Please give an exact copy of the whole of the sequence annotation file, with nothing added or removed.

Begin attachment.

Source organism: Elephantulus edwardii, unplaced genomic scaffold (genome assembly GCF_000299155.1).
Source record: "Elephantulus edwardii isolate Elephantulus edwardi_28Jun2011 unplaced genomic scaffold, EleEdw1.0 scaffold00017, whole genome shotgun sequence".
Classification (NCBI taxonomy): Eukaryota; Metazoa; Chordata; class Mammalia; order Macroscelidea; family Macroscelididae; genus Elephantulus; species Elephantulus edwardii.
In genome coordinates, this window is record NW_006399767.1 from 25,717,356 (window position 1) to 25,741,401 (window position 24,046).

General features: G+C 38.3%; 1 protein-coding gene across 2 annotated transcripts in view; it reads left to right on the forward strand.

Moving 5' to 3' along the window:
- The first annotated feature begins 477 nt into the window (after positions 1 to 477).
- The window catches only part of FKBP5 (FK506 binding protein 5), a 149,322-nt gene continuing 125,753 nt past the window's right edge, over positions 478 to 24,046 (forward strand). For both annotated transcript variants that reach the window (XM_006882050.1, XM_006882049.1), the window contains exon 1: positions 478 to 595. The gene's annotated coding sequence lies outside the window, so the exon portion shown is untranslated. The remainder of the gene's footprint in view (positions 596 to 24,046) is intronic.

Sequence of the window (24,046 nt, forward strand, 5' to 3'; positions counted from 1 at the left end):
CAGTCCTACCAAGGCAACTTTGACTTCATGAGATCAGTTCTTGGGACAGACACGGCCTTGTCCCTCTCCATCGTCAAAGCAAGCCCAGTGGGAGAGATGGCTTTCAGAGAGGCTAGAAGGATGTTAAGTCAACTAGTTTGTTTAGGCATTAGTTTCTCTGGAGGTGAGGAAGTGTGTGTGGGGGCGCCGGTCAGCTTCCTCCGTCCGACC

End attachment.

Source organism: Elephantulus edwardii, unplaced genomic scaffold (genome assembly GCF_000299155.1).
Source record: "Elephantulus edwardii isolate Elephantulus edwardi_28Jun2011 unplaced genomic scaffold, EleEdw1.0 scaffold00017, whole genome shotgun sequence".
Classification (NCBI taxonomy): Eukaryota; Metazoa; Chordata; class Mammalia; order Macroscelidea; family Macroscelididae; genus Elephantulus; species Elephantulus edwardii.
In genome coordinates, this window is record NW_006399767.1 from 25,717,356 (window position 1) to 25,741,401 (window position 24,046).

General features: G+C 38.3%; 1 protein-coding gene across 2 annotated transcripts in view; it reads left to right on the forward strand.

Moving 5' to 3' along the window:
- The first annotated feature begins 477 nt into the window (after positions 1 to 477).
- The window catches only part of FKBP5 (FK506 binding protein 5), a 149,322-nt gene continuing 125,753 nt past the window's right edge, over positions 478 to 24,046 (forward strand). For both annotated transcript variants that reach the window (XM_006882050.1, XM_006882049.1), the window contains exon 1: positions 478 to 595. The gene's annotated coding sequence lies outside the window, so the exon portion shown is untranslated. The remainder of the gene's footprint in view (positions 596 to 24,046) is intronic.

Sequence of the window (24,046 nt, forward strand, 5' to 3'; positions counted from 1 at the left end):
CAGTCCTACCAAGGCAACTTTGACTTCATGAGATCAGTTCTTGGGACAGACACGGCCTTGTCCCTCTCCATCGTCAAAGCAAGCCCAGTGGGAGAGATGGCTTTCAGAGAGGCTAGAAGGATGTTAAGTCAACTAGTTTGTTTAGGCATTAGTTTCTCTGGAGGTGAGGAAGTGTGTGTGGGGGCGCCGGTCAGCTTCCTCCGTCCGACC